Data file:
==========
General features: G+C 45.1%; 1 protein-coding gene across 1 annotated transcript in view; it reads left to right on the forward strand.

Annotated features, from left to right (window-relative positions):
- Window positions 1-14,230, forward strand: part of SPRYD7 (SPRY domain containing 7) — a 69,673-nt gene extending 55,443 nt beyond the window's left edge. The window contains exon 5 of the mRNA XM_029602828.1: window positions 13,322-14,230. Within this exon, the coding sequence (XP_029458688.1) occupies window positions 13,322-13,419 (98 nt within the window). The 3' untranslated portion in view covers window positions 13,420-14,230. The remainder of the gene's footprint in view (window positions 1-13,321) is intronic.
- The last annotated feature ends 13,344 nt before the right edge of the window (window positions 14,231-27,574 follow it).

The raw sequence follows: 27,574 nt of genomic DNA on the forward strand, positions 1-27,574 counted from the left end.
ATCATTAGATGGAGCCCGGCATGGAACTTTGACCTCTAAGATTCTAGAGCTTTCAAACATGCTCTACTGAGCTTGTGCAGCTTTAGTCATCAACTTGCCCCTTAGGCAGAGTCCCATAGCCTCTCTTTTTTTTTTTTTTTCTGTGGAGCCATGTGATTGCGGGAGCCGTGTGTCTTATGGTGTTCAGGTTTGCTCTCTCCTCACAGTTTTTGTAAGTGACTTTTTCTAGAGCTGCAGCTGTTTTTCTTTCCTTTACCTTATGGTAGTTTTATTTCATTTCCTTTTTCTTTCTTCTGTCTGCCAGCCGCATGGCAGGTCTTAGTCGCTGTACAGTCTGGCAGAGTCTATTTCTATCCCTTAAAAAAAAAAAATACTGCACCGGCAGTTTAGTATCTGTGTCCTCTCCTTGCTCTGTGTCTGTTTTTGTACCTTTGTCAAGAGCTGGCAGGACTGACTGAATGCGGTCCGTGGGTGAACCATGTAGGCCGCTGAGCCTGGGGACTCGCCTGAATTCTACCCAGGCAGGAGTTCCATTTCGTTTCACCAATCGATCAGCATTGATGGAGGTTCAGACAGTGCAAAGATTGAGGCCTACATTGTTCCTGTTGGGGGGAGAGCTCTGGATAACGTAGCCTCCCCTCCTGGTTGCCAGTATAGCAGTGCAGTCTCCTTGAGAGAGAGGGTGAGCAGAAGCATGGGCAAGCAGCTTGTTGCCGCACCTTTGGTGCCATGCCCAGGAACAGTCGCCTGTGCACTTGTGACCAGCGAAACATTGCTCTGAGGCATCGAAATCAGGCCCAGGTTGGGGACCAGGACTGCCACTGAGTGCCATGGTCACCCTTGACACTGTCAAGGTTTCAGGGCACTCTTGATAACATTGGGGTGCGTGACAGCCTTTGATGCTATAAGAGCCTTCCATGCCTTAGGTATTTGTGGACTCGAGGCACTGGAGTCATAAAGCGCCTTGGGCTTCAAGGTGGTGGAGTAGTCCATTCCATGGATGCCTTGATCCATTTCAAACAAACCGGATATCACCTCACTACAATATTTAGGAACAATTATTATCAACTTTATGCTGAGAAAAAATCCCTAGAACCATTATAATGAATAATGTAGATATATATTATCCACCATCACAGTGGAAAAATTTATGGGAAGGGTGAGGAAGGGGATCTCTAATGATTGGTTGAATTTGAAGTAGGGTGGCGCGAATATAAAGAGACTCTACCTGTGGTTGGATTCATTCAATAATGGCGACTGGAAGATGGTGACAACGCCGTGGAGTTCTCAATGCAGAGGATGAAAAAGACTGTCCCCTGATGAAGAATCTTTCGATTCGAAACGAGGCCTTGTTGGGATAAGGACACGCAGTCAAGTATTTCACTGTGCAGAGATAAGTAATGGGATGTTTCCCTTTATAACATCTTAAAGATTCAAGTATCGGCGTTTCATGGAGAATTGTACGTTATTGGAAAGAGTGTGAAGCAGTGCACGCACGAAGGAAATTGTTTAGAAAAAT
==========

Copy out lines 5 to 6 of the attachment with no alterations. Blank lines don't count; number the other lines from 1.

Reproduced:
The raw sequence follows: 27,574 nt of genomic DNA on the forward strand, positions 1-27,574 counted from the left end.
ATCATTAGATGGAGCCCGGCATGGAACTTTGACCTCTAAGATTCTAGAGCTTTCAAACATGCTCTACTGAGCTTGTGCAGCTTTAGTCATCAACTTGCCCCTTAGGCAGAGTCCCATAGCCTCTCTTTTTTTTTTTTTTTCTGTGGAGCCATGTGATTGCGGGAGCCGTGTGTCTTATGGTGTTCAGGTTTGCTCTCTCCTCACAGTTTTTGTAAGTGACTTTTTCTAGAGCTGCAGCTGTTTTTCTTTCCTTTACCTTATGGTAGTTTTATTTCATTTCCTTTTTCTTTCTTCTGTCTGCCAGCCGCATGGCAGGTCTTAGTCGCTGTACAGTCTGGCAGAGTCTATTTCTATCCCTTAAAAAAAAAAAATACTGCACCGGCAGTTTAGTATCTGTGTCCTCTCCTTGCTCTGTGTCTGTTTTTGTACCTTTGTCAAGAGCTGGCAGGACTGACTGAATGCGGTCCGTGGGTGAACCATGTAGGCCGCTGAGCCTGGGGACTCGCCTGAATTCTACCCAGGCAGGAGTTCCATTTCGTTTCACCAATCGATCAGCATTGATGGAGGTTCAGACAGTGCAAAGATTGAGGCCTACATTGTTCCTGTTGGGGGGAGAGCTCTGGATAACGTAGCCTCCCCTCCTGGTTGCCAGTATAGCAGTGCAGTCTCCTTGAGAGAGAGGGTGAGCAGAAGCATGGGCAAGCAGCTTGTTGCCGCACCTTTGGTGCCATGCCCAGGAACAGTCGCCTGTGCACTTGTGACCAGCGAAACATTGCTCTGAGGCATCGAAATCAGGCCCAGGTTGGGGACCAGGACTGCCACTGAGTGCCATGGTCACCCTTGACACTGTCAAGGTTTCAGGGCACTCTTGATAACATTGGGGTGCGTGACAGCCTTTGATGCTATAAGAGCCTTCCATGCCTTAGGTATTTGTGGACTCGAGGCACTGGAGTCATAAAGCGCCTTGGGCTTCAAGGTGGTGGAGTAGTCCATTCCATGGATGCCTTGATCCATTTCAAACAAACCGGATATCACCTCACTACAATATTTAGGAACAATTATTATCAACTTTATGCTGAGAAAAAATCCCTAGAACCATTATAATGAATAATGTAGATATATATTATCCACCATCACAGTGGAAAAATTTATGGGAAGGGTGAGGAAGGGGATCTCTAATGATTGGTTGAATTTGAAGTAGGGTGGCGCGAATATAAAGAGACTCTACCTGTGGTTGGATTCATTCAATAATGGCGACTGGAAGATGGTGACAACGCCGTGGAGTTCTCAATGCAGAGGATGAAAAAGACTGTCCCCTGATGAAGAATCTTTCGATTCGAAACGAGGCCTTGTTGGGATAAGGACACGCAGTCAAGTATTTCACTGTGCAGAGATAAGTAATGGGATGTTTCCCTTTATAACATCTTAAAGATTCAAGTATCGGCGTTTCATGGAGAATTGTACGTTATTGGAAAGAGTGTGAAGCAGTGCACGCACGAAGGAAATTGTTTAGAAAAAT